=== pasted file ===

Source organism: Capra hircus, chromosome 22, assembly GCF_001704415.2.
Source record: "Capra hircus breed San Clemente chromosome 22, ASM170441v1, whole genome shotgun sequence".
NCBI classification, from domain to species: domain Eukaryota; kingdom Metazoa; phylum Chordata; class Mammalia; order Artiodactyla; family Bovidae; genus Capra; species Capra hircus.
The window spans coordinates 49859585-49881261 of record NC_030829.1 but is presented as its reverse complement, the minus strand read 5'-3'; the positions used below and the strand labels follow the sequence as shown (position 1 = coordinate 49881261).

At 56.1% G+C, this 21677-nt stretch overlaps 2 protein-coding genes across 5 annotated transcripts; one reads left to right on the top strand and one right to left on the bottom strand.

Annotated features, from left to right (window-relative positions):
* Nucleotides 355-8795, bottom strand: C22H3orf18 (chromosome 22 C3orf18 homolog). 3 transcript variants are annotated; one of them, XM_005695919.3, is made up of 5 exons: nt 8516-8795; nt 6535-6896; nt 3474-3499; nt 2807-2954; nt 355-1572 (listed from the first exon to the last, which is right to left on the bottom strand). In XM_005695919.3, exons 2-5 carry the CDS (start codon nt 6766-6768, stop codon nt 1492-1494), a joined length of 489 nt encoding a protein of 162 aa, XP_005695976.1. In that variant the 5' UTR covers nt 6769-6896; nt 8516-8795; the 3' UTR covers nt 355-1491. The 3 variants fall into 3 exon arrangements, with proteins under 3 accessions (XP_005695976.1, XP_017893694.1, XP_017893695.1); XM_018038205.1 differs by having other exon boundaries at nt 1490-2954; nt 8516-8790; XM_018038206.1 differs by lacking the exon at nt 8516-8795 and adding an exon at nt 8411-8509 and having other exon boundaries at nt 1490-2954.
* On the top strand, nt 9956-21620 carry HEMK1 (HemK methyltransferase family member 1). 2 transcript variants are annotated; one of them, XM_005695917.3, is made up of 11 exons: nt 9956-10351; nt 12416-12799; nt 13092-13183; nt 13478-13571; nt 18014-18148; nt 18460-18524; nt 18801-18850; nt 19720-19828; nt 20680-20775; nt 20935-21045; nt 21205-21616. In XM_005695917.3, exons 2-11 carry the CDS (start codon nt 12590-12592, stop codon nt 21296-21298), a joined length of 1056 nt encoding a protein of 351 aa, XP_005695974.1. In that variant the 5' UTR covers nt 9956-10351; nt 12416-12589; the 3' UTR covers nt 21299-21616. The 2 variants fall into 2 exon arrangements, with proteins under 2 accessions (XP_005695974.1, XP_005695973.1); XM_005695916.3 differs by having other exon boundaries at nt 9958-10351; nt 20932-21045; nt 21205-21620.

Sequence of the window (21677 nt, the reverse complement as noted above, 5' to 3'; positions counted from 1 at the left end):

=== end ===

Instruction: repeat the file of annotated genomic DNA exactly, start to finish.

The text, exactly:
Source organism: Capra hircus, chromosome 22, assembly GCF_001704415.2.
Source record: "Capra hircus breed San Clemente chromosome 22, ASM170441v1, whole genome shotgun sequence".
NCBI classification, from domain to species: domain Eukaryota; kingdom Metazoa; phylum Chordata; class Mammalia; order Artiodactyla; family Bovidae; genus Capra; species Capra hircus.
The window spans coordinates 49859585-49881261 of record NC_030829.1 but is presented as its reverse complement, the minus strand read 5'-3'; the positions used below and the strand labels follow the sequence as shown (position 1 = coordinate 49881261).

At 56.1% G+C, this 21677-nt stretch overlaps 2 protein-coding genes across 5 annotated transcripts; one reads left to right on the top strand and one right to left on the bottom strand.

Annotated features, from left to right (window-relative positions):
* Nucleotides 355-8795, bottom strand: C22H3orf18 (chromosome 22 C3orf18 homolog). 3 transcript variants are annotated; one of them, XM_005695919.3, is made up of 5 exons: nt 8516-8795; nt 6535-6896; nt 3474-3499; nt 2807-2954; nt 355-1572 (listed from the first exon to the last, which is right to left on the bottom strand). In XM_005695919.3, exons 2-5 carry the CDS (start codon nt 6766-6768, stop codon nt 1492-1494), a joined length of 489 nt encoding a protein of 162 aa, XP_005695976.1. In that variant the 5' UTR covers nt 6769-6896; nt 8516-8795; the 3' UTR covers nt 355-1491. The 3 variants fall into 3 exon arrangements, with proteins under 3 accessions (XP_005695976.1, XP_017893694.1, XP_017893695.1); XM_018038205.1 differs by having other exon boundaries at nt 1490-2954; nt 8516-8790; XM_018038206.1 differs by lacking the exon at nt 8516-8795 and adding an exon at nt 8411-8509 and having other exon boundaries at nt 1490-2954.
* On the top strand, nt 9956-21620 carry HEMK1 (HemK methyltransferase family member 1). 2 transcript variants are annotated; one of them, XM_005695917.3, is made up of 11 exons: nt 9956-10351; nt 12416-12799; nt 13092-13183; nt 13478-13571; nt 18014-18148; nt 18460-18524; nt 18801-18850; nt 19720-19828; nt 20680-20775; nt 20935-21045; nt 21205-21616. In XM_005695917.3, exons 2-11 carry the CDS (start codon nt 12590-12592, stop codon nt 21296-21298), a joined length of 1056 nt encoding a protein of 351 aa, XP_005695974.1. In that variant the 5' UTR covers nt 9956-10351; nt 12416-12589; the 3' UTR covers nt 21299-21616. The 2 variants fall into 2 exon arrangements, with proteins under 2 accessions (XP_005695974.1, XP_005695973.1); XM_005695916.3 differs by having other exon boundaries at nt 9958-10351; nt 20932-21045; nt 21205-21620.

Sequence of the window (21677 nt, the reverse complement as noted above, 5' to 3'; positions counted from 1 at the left end):